The union’s expansive agenda was mocked by Elon Musk, the owner of the nonunion car company Tesla, commentators like CNBC’s Jim Cramer, and, of course, Donald Trump. In stark contrast to President Biden, who joined a UAW picket line and told striking workers, “You deserve what you earned, and you deserve a hell of a lot more than you’re getting paid now,” Trump dismissed the strike as a waste of time. “You’re all on the picket lines and everything, but it doesn’t make a damn bit of difference what you get, because in two years you’re all going to be out of business,” the former president claimed in a speech at a nonunion plant outside Detroit in which he ripped efforts by the Biden administration, auto companies, and unions to modernize the industry and make the US a leader in electric-vehicle production. That was a classic line of attack from Trump, a real estate mogul and reality-TV star whose understanding of American manufacturing has always been suspect and whose promises to save auto workers’ jobs fell miserably short during his presidency. But Trump’s efforts to divide workers against themselves—and to suggest that only he could save their jobs—got no traction; Fain proved to be a more effective communicator than the Republican front-runner and, for that matter, most Democrats. In a struggle against the billionaire class, the UAW argued, workers had to fight back. The union’s “Stand Up” strategy of having workers walk out at key plants without warning proved to be strategically brilliant, as it left auto execs struggling to figure out where they’d be hit next.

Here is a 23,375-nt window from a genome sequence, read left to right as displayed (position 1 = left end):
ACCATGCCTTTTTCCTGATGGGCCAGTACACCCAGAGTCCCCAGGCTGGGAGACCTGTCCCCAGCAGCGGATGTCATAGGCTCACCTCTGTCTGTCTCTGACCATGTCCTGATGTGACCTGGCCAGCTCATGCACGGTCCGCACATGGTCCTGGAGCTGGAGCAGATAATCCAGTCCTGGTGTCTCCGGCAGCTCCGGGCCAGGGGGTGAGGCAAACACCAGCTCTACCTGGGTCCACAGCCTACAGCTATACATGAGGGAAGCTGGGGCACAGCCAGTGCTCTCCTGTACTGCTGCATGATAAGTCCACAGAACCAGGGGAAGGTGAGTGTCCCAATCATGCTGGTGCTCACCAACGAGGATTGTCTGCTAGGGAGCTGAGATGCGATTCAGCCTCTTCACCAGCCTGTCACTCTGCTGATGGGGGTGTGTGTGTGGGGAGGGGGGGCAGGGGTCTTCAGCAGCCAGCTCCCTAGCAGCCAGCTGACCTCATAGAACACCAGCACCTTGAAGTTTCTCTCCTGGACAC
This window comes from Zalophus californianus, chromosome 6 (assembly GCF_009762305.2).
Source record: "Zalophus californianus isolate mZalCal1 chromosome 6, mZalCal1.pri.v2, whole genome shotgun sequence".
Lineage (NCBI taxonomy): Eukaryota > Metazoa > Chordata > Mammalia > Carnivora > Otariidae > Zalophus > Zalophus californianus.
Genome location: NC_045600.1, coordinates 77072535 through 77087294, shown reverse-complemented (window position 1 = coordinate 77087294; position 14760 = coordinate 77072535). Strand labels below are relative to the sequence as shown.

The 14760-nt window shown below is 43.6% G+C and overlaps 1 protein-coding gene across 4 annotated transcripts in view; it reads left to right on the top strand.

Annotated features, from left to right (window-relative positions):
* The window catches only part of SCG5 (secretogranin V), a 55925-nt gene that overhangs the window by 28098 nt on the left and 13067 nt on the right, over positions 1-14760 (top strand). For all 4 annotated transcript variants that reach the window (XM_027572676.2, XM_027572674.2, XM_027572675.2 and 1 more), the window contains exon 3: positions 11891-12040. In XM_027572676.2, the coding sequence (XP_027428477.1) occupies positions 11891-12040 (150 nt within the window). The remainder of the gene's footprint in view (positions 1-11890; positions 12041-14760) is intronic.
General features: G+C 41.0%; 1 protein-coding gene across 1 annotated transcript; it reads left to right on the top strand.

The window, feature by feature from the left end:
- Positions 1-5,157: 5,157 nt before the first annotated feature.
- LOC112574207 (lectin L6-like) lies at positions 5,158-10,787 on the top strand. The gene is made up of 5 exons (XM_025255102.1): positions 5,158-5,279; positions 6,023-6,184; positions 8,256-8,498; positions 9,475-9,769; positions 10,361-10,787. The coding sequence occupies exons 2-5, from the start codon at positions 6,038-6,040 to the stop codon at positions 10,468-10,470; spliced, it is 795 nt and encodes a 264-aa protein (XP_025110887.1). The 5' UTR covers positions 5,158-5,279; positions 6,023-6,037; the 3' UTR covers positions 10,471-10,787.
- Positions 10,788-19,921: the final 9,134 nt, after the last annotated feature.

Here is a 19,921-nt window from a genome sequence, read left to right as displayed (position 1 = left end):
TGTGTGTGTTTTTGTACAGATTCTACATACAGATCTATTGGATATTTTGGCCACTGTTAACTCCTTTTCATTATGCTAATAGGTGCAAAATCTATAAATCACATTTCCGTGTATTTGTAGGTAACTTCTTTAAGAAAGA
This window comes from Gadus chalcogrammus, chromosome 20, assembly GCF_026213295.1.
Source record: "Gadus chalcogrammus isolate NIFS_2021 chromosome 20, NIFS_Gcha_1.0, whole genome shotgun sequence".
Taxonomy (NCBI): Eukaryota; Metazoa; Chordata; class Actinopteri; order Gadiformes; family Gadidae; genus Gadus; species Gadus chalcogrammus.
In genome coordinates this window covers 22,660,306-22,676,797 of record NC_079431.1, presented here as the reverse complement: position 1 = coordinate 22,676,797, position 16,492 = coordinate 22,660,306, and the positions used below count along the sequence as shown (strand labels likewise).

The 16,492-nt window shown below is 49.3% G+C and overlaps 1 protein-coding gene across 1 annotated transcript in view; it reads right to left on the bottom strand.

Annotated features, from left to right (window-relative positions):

After Ford folded, it was just a matter of time before GM and Stellantis settled. But this was not just a victory over three corporations. It was a victory over the old argument, made by billionaires like Trump and Musk and their media apologists, that big demands by unions will end up costing jobs. The UAW won commitments for the expansion of existing plants, the right to organize at electric-vehicle battery plants, and, remarkably, the reopening of a shuttered Stellantis plant in Belvidere, Ill.

But the UAW isn’t resting on its laurels. The union is still fighting to regain the ground it lost as a result of past concessions. Even with a 25 percent pay hike over the course of the five-year contracts, the initial top rate for production workers will still be below what it was in 2007 when adjusted for inflation, and organizing the battery plants in Southern and border states won’t be easy. Fain recognizes that successful strikes are only the beginning of the fight for the advancement of the working class. He’s urged other major unions to align their contract negotiations so that the threat of strikes can affect corporations in the auto sector and beyond on May 1, 2028, when the new contracts expire.

So mark your calendars. And look for more than just strikes. Promising to “organize like we’ve never organized before,” Fain says that “when we return to the bargaining table in 2028, it won’t just be with the Big Three but with the big five or big six.” Be warned, Elon Musk: The UAW means business.

John Nichols

John Nichols is a national affairs correspondent for The Nation. He has written, cowritten, or edited over a dozen books on topics ranging from histories of American socialism and the Democratic Party to analyses of US and global media systems. His latest, cowritten with Senator Bernie Sanders, is the New York Times bestseller It's OK to Be Angry About Capitalism.